Smudge + Little Scout live @ The Troubadour, 09.10.10

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Watching Smudge tonight it’s really hard not to feel incredibly nostalgic. It’s not just that the band are part of the audience’s past, tied to a 1990s discography and not having released an album since 1998’s Real McCoy, Wrong Sinatra, but something much deeper than that; it’s a nostalgia for bands like Smudge.

Once there was a time when indie rock bands turned up on stage wearing jeans, a t-shirt, pair of cons or a pair of docs and just played their songs. Nowadays your average indie band is fully resplendent in suit jackets, shirts, brogues, even flat caps. And even cravats. Cravats? When did it all get so middle-aged? There’s a rough-round-the-edges charm to Smudge; these were songs that were recorded, mixed and ready to go after an afternoon in the studio. Indie bands now seem to spend six months and more recording albums. People used to point and laugh at Phil Collins taking three days to get the right drum sound. Three days? What a joke! You could make a whole album in that time!

Mixing and mastering strips away the dynamics and makes sure that any evidence that maybe the songs once had a rawness and a human element is kept to a minimum. Everything’s so polished, slick, so formulated; it all conforms to a modern indie rock template, even as far as the length of the songs. Smudge songs that go over three minutes are a rarity; they’re lean and trim. There’s no flab in the form of extended introductions or outros, no need to repeat the chorus one more time just to make the song another 25 seconds longer, get it up to a round three-and-a-half minutes so they’ll play it on the radio. They’ve got The Food Trilogy: three songs – ‘Focaccia’, ‘Babaganouj’ and ‘Steak & Chips’ – lasting less than a minute in total. Your average careerist indie musician wouldn’t ever contemplate the thought that maybe a couple of lines and a few chords could be a whole song. Where would the middle eight go?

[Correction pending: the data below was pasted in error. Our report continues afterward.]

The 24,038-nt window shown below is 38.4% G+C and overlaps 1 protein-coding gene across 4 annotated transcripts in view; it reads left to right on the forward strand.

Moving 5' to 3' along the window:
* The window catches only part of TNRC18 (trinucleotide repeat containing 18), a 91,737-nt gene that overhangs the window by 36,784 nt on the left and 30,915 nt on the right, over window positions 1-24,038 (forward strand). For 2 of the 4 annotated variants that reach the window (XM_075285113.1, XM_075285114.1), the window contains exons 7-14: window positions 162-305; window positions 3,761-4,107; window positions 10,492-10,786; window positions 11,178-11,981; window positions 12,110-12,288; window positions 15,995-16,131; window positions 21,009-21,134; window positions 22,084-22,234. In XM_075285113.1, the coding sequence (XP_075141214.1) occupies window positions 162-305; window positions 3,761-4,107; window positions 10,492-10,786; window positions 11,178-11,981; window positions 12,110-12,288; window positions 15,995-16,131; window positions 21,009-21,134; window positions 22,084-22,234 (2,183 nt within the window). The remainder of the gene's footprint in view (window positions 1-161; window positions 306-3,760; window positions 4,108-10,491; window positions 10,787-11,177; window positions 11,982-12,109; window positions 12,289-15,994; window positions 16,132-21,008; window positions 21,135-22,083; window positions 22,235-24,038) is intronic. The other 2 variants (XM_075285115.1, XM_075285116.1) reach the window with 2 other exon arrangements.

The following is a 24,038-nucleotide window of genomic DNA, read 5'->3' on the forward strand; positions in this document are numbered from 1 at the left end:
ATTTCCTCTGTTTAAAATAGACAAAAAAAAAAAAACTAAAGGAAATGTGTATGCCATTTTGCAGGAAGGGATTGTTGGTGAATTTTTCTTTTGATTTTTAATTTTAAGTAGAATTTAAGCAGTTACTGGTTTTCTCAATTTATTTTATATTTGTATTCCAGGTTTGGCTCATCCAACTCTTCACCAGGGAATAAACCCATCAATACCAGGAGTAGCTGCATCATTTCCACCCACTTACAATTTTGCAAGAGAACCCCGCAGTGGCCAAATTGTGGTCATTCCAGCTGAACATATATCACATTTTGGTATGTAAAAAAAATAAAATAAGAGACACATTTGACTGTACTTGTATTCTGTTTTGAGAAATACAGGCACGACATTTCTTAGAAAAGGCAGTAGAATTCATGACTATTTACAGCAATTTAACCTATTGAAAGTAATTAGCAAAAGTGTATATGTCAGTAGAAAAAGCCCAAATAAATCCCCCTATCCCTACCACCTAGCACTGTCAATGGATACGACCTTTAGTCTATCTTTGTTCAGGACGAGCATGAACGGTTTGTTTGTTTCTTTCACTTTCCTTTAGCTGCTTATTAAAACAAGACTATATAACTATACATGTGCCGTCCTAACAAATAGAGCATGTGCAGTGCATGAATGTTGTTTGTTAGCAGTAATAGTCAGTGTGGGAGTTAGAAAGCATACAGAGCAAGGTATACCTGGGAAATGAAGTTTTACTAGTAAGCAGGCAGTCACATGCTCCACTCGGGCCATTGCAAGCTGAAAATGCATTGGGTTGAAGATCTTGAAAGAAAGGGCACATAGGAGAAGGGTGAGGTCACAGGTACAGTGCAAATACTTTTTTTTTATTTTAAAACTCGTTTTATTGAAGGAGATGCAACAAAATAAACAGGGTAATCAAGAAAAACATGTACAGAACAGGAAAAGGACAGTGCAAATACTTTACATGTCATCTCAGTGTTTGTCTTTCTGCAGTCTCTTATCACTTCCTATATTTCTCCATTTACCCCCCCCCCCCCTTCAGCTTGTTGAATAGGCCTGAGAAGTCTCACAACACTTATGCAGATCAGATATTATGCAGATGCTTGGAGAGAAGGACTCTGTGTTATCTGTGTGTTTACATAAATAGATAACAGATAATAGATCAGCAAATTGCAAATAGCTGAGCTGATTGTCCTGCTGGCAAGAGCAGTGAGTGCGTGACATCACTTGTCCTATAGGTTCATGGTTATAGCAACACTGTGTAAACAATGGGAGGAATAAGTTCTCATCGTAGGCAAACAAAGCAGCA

Smudge have the songs, classic two-and-a-half minute pop songs. In another 20 years they’ll still be two-and-a-half minute classic pop songs, they’re timeless. Good songs always are. From ‘Mike Love Not War’, ‘Lighten Up Hank’, ‘Don’t Want To Be Grant McLennan’ to the Evan Dando-affiliated ‘Down About It’, ‘Tenderfoot’, ‘The Outdoor Type’, ‘Divan’ (tonight sang by two guys plucked from the audience who do a really good job of it), Tom Morgan writes great tunes, he has an exemplary turn of phrase and ear for a killer melody and Smudge have great songs because of it. Once, good songs were important. Now radio stations want a ‘backstory’ before they’ll play you; the songs on their own aren’t enough. If you want to get ahead and be noticed you need to provide details of Media achievements (last 12 months) – radio, reviews, on line action, database numbers etc, Current team – international and domestic recording, publishing, sync, distribution, managers, agents, etc, Current export target markets and plans; the songs on their own aren’t enough.

Smudge have the songs; everything else is superfluous, as it should be. It’s easy to be nostalgic for Smudge and for the time the band and their songs played a part in your life; it’s even easier to be nostalgic for a time when bands like Smudge could thrive just by writing a good song or two.

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